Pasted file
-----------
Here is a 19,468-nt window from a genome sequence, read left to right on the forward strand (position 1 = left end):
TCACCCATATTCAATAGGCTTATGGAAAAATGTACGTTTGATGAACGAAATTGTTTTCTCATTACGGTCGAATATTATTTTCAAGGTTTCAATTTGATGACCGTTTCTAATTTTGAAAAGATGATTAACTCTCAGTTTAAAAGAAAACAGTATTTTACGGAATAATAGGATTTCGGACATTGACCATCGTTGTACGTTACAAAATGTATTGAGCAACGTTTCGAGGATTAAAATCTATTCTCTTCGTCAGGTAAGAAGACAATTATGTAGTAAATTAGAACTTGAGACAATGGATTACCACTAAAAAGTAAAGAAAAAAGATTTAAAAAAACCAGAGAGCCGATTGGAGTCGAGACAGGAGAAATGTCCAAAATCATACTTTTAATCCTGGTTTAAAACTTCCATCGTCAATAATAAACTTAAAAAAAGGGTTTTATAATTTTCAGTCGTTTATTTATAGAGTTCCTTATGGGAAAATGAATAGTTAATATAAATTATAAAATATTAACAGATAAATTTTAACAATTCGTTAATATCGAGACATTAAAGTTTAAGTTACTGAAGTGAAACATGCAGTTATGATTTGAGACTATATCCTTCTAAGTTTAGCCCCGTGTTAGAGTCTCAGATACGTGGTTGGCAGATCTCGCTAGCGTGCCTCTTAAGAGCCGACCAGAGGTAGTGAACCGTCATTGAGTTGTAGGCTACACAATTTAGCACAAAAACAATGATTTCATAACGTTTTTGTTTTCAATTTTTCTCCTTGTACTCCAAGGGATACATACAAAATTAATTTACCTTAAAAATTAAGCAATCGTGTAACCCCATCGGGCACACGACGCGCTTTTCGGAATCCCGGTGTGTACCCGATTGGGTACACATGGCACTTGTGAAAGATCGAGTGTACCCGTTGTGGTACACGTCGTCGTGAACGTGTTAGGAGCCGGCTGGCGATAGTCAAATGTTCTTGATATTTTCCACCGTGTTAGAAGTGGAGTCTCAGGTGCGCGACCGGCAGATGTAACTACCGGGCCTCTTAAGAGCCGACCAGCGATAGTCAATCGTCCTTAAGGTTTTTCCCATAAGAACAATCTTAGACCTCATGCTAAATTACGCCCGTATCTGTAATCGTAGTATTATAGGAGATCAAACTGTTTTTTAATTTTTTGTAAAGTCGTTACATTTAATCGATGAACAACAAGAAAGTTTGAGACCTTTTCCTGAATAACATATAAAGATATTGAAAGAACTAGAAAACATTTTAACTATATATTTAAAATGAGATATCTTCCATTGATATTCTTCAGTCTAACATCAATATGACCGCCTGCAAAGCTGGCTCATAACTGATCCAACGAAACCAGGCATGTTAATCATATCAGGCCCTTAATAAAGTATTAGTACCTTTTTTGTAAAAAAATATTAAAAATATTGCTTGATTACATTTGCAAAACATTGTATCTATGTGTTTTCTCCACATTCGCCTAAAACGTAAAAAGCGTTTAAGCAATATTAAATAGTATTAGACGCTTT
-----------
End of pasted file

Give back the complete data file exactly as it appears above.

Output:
Here is a 19,468-nt window from a genome sequence, read left to right on the forward strand (position 1 = left end):
TCACCCATATTCAATAGGCTTATGGAAAAATGTACGTTTGATGAACGAAATTGTTTTCTCATTACGGTCGAATATTATTTTCAAGGTTTCAATTTGATGACCGTTTCTAATTTTGAAAAGATGATTAACTCTCAGTTTAAAAGAAAACAGTATTTTACGGAATAATAGGATTTCGGACATTGACCATCGTTGTACGTTACAAAATGTATTGAGCAACGTTTCGAGGATTAAAATCTATTCTCTTCGTCAGGTAAGAAGACAATTATGTAGTAAATTAGAACTTGAGACAATGGATTACCACTAAAAAGTAAAGAAAAAAGATTTAAAAAAACCAGAGAGCCGATTGGAGTCGAGACAGGAGAAATGTCCAAAATCATACTTTTAATCCTGGTTTAAAACTTCCATCGTCAATAATAAACTTAAAAAAAGGGTTTTATAATTTTCAGTCGTTTATTTATAGAGTTCCTTATGGGAAAATGAATAGTTAATATAAATTATAAAATATTAACAGATAAATTTTAACAATTCGTTAATATCGAGACATTAAAGTTTAAGTTACTGAAGTGAAACATGCAGTTATGATTTGAGACTATATCCTTCTAAGTTTAGCCCCGTGTTAGAGTCTCAGATACGTGGTTGGCAGATCTCGCTAGCGTGCCTCTTAAGAGCCGACCAGAGGTAGTGAACCGTCATTGAGTTGTAGGCTACACAATTTAGCACAAAAACAATGATTTCATAACGTTTTTGTTTTCAATTTTTCTCCTTGTACTCCAAGGGATACATACAAAATTAATTTACCTTAAAAATTAAGCAATCGTGTAACCCCATCGGGCACACGACGCGCTTTTCGGAATCCCGGTGTGTACCCGATTGGGTACACATGGCACTTGTGAAAGATCGAGTGTACCCGTTGTGGTACACGTCGTCGTGAACGTGTTAGGAGCCGGCTGGCGATAGTCAAATGTTCTTGATATTTTCCACCGTGTTAGAAGTGGAGTCTCAGGTGCGCGACCGGCAGATGTAACTACCGGGCCTCTTAAGAGCCGACCAGCGATAGTCAATCGTCCTTAAGGTTTTTCCCATAAGAACAATCTTAGACCTCATGCTAAATTACGCCCGTATCTGTAATCGTAGTATTATAGGAGATCAAACTGTTTTTTAATTTTTTGTAAAGTCGTTACATTTAATCGATGAACAACAAGAAAGTTTGAGACCTTTTCCTGAATAACATATAAAGATATTGAAAGAACTAGAAAACATTTTAACTATATATTTAAAATGAGATATCTTCCATTGATATTCTTCAGTCTAACATCAATATGACCGCCTGCAAAGCTGGCTCATAACTGATCCAACGAAACCAGGCATGTTAATCATATCAGGCCCTTAATAAAGTATTAGTACCTTTTTTGTAAAAAAATATTAAAAATATTGCTTGATTACATTTGCAAAACATTGTATCTATGTGTTTTCTCCACATTCGCCTAAAACGTAAAAAGCGTTTAAGCAATATTAAATAGTATTAGACGCTTT